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OWIH To Focus On Health And Safety

Posted: 28/01/2020

Categories: Work at Height

The Offshore Wind Innovation Hub (OWIH) has announced that it will now look at health and safety as part of its assessment of the technology needs for the offshore wind sector, and will prioritise accordingly.

NS Energy reported on the change, which marks the first time that the OWIH has said it will specifically focus on the health and safety needs of the sector. This is important because the OWIH’s mission is to “coordinate across the entire innovation landscape for offshore wind in the UK”.

It not only explores what technologies and innovations are required to help the sector grow and fulfil its potential but also what funding opportunities are available for companies operating in the sector.

Minimising the amount of time people need to spend offshore working on wind farms has several meaningful benefits for operators. Aside from improving the overall health and safety of the workforce, it also reduces operating costs.

At a time when offshore wind is now competing with fossil fuels in terms of the cost of production, it’s important to minimise operating costs as much as possible to ensure that it continues to be an essential element of the energy mix, both in the UK and elsewhere around the world.

The way the OWIH works is to set challenges to industry to try and develop the tools and technology that will support the future growth of the sector. This announcement means that the innovation needs set by the OWIH will now have to be scored against health and safety, along with the existing metrics.

Speaking to the publication, Dr Stephen Wyatt, Research and Innovation Director at Offshore Renewable Energy (ORE) Catapult, which is one of the two organisations behind OWIH, said that this renewed focus on health and safety is important.

“Health and safety must continue to be at the heart of our sector and should be a key factor in the types of new innovations being embraced by the sector,” he asserted.

Dr Wyatt added: “It is fitting that with the OWIH Roadmaps we now take these considerations into account when assessing the future priorities of our sector.”

Of course, it will be some time before any new innovations in this area make it to the sector on a wide scale, so in the meantime, you need to ensure all of your staff who work in an offshore wind environment have completed the appropriate GWO courses.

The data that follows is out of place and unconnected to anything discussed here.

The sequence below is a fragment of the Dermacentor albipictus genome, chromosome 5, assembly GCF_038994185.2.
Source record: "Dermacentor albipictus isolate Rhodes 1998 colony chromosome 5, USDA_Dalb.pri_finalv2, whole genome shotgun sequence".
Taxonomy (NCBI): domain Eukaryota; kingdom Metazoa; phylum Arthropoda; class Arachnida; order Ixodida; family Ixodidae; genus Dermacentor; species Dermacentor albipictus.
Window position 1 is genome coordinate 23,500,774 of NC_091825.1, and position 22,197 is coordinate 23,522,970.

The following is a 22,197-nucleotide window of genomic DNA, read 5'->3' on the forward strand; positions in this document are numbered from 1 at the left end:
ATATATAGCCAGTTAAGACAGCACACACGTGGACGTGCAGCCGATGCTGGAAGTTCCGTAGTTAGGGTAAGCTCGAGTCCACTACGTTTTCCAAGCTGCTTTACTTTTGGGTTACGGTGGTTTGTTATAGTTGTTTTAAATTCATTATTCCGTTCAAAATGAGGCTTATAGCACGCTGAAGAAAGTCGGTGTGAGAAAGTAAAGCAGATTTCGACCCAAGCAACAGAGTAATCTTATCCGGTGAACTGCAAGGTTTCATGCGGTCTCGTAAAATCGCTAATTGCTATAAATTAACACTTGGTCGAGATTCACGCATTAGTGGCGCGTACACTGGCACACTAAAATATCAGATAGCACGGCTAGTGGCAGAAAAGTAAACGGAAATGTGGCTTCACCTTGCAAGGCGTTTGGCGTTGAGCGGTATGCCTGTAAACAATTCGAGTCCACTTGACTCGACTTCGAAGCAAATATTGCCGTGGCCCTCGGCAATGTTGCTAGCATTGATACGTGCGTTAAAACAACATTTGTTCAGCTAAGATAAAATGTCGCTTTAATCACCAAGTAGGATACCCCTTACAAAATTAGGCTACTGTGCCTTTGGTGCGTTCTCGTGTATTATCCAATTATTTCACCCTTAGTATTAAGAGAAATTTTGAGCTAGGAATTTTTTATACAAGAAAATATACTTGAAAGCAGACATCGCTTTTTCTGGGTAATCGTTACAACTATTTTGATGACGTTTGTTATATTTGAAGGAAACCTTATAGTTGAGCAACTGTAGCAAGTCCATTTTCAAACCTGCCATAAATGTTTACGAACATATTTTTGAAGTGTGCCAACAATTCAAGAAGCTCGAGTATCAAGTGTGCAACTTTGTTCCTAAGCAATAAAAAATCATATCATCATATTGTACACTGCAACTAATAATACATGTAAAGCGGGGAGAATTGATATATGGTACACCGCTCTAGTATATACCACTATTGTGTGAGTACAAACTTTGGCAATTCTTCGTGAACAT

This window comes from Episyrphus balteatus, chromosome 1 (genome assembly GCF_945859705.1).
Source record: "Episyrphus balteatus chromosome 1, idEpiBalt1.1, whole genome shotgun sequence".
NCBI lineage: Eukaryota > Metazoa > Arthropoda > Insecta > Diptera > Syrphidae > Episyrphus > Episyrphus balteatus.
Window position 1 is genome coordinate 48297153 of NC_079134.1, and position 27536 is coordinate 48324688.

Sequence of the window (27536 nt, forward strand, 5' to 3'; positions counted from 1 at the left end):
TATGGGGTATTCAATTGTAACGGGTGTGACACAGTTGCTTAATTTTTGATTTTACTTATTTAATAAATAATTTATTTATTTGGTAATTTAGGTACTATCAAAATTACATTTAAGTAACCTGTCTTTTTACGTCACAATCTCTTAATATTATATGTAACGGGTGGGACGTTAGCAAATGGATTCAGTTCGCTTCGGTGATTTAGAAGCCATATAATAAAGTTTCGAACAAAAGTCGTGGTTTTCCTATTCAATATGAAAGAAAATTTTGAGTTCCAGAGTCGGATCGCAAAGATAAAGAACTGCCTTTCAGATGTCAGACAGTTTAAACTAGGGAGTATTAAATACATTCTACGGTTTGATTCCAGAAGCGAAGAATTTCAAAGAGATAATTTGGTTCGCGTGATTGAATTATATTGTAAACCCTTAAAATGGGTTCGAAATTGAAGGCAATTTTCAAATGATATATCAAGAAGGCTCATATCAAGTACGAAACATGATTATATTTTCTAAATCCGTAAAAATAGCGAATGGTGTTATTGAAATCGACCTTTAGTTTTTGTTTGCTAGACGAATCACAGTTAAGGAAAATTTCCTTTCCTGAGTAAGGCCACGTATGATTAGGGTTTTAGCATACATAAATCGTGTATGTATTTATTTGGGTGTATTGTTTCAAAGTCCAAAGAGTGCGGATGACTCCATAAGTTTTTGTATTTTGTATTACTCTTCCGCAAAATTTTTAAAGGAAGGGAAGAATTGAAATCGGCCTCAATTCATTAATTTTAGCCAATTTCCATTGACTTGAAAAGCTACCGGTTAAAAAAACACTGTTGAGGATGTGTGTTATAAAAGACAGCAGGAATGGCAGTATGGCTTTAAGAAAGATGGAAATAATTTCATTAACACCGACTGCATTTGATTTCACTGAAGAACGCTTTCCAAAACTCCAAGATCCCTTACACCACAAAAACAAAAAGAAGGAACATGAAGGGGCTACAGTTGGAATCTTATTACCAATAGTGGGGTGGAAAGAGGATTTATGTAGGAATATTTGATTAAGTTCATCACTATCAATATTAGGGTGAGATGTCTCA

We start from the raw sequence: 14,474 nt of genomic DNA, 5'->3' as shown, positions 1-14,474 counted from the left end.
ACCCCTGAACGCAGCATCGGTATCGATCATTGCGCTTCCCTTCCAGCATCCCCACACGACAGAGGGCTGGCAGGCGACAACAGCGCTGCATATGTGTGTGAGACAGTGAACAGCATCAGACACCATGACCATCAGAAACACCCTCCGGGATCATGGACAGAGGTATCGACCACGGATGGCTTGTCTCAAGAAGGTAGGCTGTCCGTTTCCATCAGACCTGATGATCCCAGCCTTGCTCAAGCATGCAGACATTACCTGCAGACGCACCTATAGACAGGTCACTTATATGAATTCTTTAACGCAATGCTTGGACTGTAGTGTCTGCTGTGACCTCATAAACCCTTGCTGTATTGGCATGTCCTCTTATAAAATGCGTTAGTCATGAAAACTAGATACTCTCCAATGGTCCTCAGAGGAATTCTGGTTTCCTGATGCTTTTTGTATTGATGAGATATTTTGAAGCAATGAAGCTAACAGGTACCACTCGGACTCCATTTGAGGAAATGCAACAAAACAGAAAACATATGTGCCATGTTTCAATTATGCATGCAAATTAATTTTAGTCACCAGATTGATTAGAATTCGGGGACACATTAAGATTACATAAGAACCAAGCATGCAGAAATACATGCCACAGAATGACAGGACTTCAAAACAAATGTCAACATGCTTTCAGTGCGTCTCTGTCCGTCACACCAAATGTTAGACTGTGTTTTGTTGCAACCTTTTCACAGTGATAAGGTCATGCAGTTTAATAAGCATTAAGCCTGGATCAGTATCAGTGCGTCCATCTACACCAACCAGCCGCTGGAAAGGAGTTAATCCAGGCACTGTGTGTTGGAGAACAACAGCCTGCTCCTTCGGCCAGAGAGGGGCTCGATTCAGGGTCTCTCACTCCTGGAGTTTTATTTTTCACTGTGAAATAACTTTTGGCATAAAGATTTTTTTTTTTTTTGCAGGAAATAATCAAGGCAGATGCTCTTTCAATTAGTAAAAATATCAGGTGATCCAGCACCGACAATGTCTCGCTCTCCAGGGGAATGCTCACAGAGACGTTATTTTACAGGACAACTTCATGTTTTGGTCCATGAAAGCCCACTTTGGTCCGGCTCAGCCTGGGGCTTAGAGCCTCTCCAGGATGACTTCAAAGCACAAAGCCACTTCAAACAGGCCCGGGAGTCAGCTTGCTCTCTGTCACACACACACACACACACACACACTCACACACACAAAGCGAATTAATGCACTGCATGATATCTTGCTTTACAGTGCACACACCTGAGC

Another area of the energy industry that could stand to learn from this approach is oil and gas. An article for Engineering & Technology recently suggested that oil and gas firms aren’t doing enough to adopt the latest technology to benefit the safety of workers.

The news provider argued that, although the oil and gas sector was once at the forefront of digital adoption and innovation, it has been “slow to exploit artificial intelligence and machine learning in the area of health and safety”.

It cited a report by McKinsey & Company, which suggested that while the oil and gas industry was one of the most pioneering in digitisation in the 1980s and ‘90s, digital advancements since then have been slow and largely carried out in silos.

As a result, the whole process isn’t digitised end-to-end, which means it’s missing out on useful technologies that would benefit worker health and safety. The report also noted that, in many areas, the industry “relies on legacy technologies”.

But this could change, and with it could bring about a transformation in the sector, if the industry adopts some of the latest technology like 5G networks and artificial intelligence.

The news provider revealed that, in the past, the oil and gas industry has generated a lot of data, but has used very little of it. The introduction of more advanced technology and new sensor technology is set to change that though because it will allow this data to be analysed locally with very little lag time.

“This translates into real-world advancements that can lead to better health, safety and security for a crew using smart sensors, poisonous fume detectors, IP cameras and vibration sensors, to name a few,” the publication asserted.

Wearable technology is one area that will bring significant improvements to the energy industry, as it allows companies to monitor workers and their locations in real-time.